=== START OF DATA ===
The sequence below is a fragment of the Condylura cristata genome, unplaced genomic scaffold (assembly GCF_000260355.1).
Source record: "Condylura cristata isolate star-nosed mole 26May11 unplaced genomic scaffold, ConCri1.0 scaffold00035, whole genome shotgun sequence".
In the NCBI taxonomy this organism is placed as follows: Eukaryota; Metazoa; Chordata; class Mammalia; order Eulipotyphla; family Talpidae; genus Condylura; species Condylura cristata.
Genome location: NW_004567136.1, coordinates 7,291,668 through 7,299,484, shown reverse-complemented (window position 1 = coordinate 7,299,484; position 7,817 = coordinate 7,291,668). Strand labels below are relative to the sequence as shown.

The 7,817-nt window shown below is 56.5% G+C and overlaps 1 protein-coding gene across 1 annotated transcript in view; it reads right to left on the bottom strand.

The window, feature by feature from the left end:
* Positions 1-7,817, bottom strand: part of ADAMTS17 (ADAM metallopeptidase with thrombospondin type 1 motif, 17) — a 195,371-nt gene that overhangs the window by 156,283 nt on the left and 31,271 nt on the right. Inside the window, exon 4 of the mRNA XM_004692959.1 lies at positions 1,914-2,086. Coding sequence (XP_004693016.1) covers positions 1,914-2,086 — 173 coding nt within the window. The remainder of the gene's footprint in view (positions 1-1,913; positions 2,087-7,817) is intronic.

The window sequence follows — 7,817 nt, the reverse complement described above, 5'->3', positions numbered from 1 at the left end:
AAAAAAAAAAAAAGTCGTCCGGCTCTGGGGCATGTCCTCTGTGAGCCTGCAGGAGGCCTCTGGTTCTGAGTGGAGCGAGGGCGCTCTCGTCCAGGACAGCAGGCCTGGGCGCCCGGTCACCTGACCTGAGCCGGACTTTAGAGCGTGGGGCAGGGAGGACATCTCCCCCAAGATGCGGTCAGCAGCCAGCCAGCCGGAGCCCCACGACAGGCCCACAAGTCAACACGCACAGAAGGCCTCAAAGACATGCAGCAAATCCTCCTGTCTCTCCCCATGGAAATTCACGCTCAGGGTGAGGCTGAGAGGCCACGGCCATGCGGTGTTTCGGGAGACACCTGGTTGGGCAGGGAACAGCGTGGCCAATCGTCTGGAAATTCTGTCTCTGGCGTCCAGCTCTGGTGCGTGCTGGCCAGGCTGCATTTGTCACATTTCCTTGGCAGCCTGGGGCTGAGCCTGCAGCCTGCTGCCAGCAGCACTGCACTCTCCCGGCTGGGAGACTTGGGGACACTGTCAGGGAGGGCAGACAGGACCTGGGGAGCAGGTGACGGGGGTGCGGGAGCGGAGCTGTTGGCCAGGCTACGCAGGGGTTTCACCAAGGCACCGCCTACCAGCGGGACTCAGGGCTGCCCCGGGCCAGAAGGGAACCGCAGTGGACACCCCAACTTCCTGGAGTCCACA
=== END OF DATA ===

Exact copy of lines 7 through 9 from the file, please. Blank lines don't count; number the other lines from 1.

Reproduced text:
* Positions 1-7,817, bottom strand: part of ADAMTS17 (ADAM metallopeptidase with thrombospondin type 1 motif, 17) — a 195,371-nt gene that overhangs the window by 156,283 nt on the left and 31,271 nt on the right. Inside the window, exon 4 of the mRNA XM_004692959.1 lies at positions 1,914-2,086. Coding sequence (XP_004693016.1) covers positions 1,914-2,086 — 173 coding nt within the window. The remainder of the gene's footprint in view (positions 1-1,913; positions 2,087-7,817) is intronic.

The window sequence follows — 7,817 nt, the reverse complement described above, 5'->3', positions numbered from 1 at the left end:
AAAAAAAAAAAAAGTCGTCCGGCTCTGGGGCATGTCCTCTGTGAGCCTGCAGGAGGCCTCTGGTTCTGAGTGGAGCGAGGGCGCTCTCGTCCAGGACAGCAGGCCTGGGCGCCCGGTCACCTGACCTGAGCCGGACTTTAGAGCGTGGGGCAGGGAGGACATCTCCCCCAAGATGCGGTCAGCAGCCAGCCAGCCGGAGCCCCACGACAGGCCCACAAGTCAACACGCACAGAAGGCCTCAAAGACATGCAGCAAATCCTCCTGTCTCTCCCCATGGAAATTCACGCTCAGGGTGAGGCTGAGAGGCCACGGCCATGCGGTGTTTCGGGAGACACCTGGTTGGGCAGGGAACAGCGTGGCCAATCGTCTGGAAATTCTGTCTCTGGCGTCCAGCTCTGGTGCGTGCTGGCCAGGCTGCATTTGTCACATTTCCTTGGCAGCCTGGGGCTGAGCCTGCAGCCTGCTGCCAGCAGCACTGCACTCTCCCGGCTGGGAGACTTGGGGACACTGTCAGGGAGGGCAGACAGGACCTGGGGAGCAGGTGACGGGGGTGCGGGAGCGGAGCTGTTGGCCAGGCTACGCAGGGGTTTCACCAAGGCACCGCCTACCAGCGGGACTCAGGGCTGCCCCGGGCCAGAAGGGAACCGCAGTGGACACCCCAACTTCCTGGAGTCCACA